LOUISVILLE, Ky. — Makenze Cameron, the wife of Republican gubernatorial nominee Daniel Cameron, dismissed the Democratic governor's proposal for an 11% pay raise for public school personnel as unfeasible as she promoted her husband's education plan during a campaign appearance Thursday.
Speaking at a “Moms for Cameron” event in Kentucky's largest city, Makenze Cameron chatted about motherhood, her husband, her faith and the frenzy of the campaign. She also delved into issues — especially pertaining to education, having formerly taught school for seven years.
Gov. Andy Beshear and state Attorney General Daniel Cameron have presented competing education plans, staking out positions on an overarching campaign issue.
Cameron pledged to boost starting teacher pay, saying the ripple effect would lift salaries for other teachers as well. Beshear upped the ante by proposing an 11% pay raise for teachers and all public school personnel, including bus drivers, janitors and cafeteria staff. He said it would amount to the single largest raise for Kentucky public school educators in at least 40 years.
When mentioning Beshear's proposed 11% raise, Makenze Cameron heard chuckling and responded: “You can find that laughable because we in this room know that he does not have the power to do that himself.”
She said her husband consulted with leaders of the state's GOP-dominated legislature before presenting his education plan and got a favorable response. Republicans point to the Democratic governor's strained relationship with GOP lawmakers in saying that Cameron would have a much better chance of getting his proposals passed.
Picking up on that theme Thursday, Makenze Cameron said: “These 11 percent raises, I would imagine, that’s not feasible. And he does not have the power to do that.”
Daniel Cameron gave an introductory speech but quipped that his role was as the “warm-up act.” Asked afterward if he agreed an 11% pay raise isn't feasible, Cameron said his wife's point was that he had essentially gained buy-in from key GOP lawmakers for his plan while the governor had not.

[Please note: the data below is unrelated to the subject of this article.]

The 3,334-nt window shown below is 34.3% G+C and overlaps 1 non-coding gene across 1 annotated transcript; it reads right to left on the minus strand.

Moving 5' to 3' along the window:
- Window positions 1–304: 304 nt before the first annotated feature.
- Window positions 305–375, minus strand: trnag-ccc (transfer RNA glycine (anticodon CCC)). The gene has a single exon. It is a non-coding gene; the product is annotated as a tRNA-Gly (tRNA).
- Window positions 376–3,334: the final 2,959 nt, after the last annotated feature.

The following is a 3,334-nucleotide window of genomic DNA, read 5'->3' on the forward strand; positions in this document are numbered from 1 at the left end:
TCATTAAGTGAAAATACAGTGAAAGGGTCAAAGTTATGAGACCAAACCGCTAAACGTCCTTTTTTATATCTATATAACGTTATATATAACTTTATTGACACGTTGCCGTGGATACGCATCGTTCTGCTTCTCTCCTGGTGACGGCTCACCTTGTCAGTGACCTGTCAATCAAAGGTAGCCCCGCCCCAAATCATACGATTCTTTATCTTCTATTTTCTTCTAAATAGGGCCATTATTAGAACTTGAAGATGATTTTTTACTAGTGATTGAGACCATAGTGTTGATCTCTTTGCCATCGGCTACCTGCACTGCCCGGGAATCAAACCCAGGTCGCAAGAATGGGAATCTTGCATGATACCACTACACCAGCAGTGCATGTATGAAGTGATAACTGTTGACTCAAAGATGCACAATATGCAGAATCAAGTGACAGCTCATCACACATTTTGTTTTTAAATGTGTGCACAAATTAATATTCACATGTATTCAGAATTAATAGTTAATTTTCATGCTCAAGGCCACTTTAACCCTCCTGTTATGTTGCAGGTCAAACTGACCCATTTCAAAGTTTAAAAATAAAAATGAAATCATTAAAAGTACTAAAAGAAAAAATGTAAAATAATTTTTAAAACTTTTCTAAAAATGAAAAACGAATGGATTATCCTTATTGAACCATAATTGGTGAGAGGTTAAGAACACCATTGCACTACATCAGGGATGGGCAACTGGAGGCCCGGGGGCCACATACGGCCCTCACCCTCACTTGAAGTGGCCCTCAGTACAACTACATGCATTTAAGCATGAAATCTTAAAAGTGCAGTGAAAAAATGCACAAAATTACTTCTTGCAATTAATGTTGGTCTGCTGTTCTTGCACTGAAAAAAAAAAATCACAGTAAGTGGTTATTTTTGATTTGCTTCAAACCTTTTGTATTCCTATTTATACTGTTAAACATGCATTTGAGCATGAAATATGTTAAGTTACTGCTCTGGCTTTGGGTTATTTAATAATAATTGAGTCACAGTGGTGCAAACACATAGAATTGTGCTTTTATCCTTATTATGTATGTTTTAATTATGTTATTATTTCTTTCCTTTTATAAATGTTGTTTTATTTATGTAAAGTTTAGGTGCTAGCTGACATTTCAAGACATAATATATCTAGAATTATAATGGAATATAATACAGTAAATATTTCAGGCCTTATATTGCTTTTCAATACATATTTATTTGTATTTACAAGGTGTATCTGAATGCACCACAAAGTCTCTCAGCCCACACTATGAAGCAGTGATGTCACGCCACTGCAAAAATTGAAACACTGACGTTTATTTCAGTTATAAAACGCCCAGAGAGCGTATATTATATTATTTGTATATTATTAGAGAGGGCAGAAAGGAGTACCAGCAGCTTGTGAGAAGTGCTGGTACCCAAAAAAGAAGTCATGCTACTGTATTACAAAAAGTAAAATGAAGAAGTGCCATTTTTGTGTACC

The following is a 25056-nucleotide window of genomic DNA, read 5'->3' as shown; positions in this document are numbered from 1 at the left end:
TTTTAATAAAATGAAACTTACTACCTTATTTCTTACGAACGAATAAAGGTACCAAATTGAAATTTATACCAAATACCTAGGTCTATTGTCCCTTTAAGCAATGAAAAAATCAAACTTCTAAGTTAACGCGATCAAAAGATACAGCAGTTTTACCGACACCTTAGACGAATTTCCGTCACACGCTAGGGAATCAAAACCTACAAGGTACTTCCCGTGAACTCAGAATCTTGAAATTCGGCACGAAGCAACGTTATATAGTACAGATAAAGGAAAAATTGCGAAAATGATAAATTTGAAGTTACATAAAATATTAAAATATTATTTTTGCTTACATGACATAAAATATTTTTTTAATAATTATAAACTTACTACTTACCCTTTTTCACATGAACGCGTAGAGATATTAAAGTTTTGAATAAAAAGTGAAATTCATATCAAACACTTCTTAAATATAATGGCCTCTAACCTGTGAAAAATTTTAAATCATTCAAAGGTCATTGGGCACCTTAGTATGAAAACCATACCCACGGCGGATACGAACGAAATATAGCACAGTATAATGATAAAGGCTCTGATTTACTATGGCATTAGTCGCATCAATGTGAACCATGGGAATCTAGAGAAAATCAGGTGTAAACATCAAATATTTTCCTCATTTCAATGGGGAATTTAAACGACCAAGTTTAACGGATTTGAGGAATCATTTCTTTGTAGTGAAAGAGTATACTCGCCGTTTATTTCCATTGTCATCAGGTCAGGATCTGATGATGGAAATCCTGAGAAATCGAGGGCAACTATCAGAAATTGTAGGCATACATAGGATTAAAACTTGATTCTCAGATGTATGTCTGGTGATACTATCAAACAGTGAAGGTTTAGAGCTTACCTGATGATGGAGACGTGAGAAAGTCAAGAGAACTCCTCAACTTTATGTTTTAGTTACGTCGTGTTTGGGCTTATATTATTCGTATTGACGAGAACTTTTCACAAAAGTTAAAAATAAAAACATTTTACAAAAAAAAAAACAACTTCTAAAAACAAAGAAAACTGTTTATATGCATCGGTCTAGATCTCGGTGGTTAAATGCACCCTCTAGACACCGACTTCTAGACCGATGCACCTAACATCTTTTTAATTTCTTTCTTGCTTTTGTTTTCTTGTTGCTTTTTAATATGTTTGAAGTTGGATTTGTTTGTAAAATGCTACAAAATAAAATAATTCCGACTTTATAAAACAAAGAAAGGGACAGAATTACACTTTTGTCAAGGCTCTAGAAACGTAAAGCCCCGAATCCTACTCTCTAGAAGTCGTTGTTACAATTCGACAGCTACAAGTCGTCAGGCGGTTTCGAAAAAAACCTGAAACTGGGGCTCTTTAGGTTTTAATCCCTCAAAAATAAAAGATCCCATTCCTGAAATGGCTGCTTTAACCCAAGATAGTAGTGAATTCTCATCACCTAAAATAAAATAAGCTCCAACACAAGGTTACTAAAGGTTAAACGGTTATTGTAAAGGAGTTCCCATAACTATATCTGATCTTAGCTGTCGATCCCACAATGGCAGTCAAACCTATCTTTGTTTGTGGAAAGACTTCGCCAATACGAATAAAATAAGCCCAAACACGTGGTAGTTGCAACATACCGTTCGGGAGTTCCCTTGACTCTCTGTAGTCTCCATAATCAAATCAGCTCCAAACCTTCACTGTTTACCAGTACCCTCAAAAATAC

“He cannot get it done because he does not have the relationships,” Cameron said.
Beshear campaign spokesperson Alex Floyd responded that the governor's proposed 11% raise is needed to recruit and retain the best educators for Kentucky's children.
Kentucky ranks 44th nationally in average teacher starting pay and 40th in average teacher pay, Beshear has said, citing statistics from the National Education Association. An 11% raise — a $1.1 billion expense over two years — would vault Kentucky to the middle of the pack.
“Daniel Cameron’s campaign may think an 11% raise is infeasible, but Andy Beshear knows that fairly compensating our hard-working teachers is no laughing matter,” Floyd said.
With a record budget surplus and strong economy, the governor’s proposals are affordable with “plenty of space” to meet other demands, State Budget Director John Hicks has said.
Beshear also has pledged to keep pushing for state-funded pre-K for all 4-year-olds if he wins a second term in November. The governor said his plan would fully fund student transportation.
Cameron’s plan would focus on overcoming pandemic learning setbacks by developing an optional, 16-week tutoring program for math and reading instruction. Students falling behind grade level would get first priority. The proposal mirrors initiatives started by some school districts. Cameron’s plan also aims to bolster classroom discipline and reduce bureaucratic paperwork for teachers. He has proposed setting the statewide base starting pay for new teachers at $41,500.
“My message to teachers would be, ’You will get a raise if Daniel Cameron is governor. That will happen,'" Makenze Cameron said Thursday.
Beshear has said the average teacher starting salary in Kentucky is $38,010, based on NEA statistics. He said his proposal would raise that to $42,191.
Cameron's wife has taken on an increasing role as a campaign surrogate with the “Moms for Cameron” events. She made a strong pitch for her husband's candidacy while criticizing Beshear on a range of issues.
“I hear over and over from people, and I know you hear it too, ‘Andy Beshear is not that bad,’" she said. "I just encourage you to truly, truly look at his record. Truly look at what he has done in his three and a half years as governor.”
The governor's wife, Britainy Beshear, has had a visible role at times during the campaign. As first lady, she has been a steadfast advocate for children, including those of military personnel.
When tornadoes hit western Kentucky before Christmas 2021, she organized a toy drive for children in the devastated areas. She did the same to help children in eastern Kentucky following massive flooding in 2022. In both instances, toys and donations poured in from around the country.
The first lady also has supported domestic violence victims through the annual Shop and Share program. It helps domestic violence shelters statewide to have the resources and supplies needed to help survivors and their children be safe and help them rebuild their lives.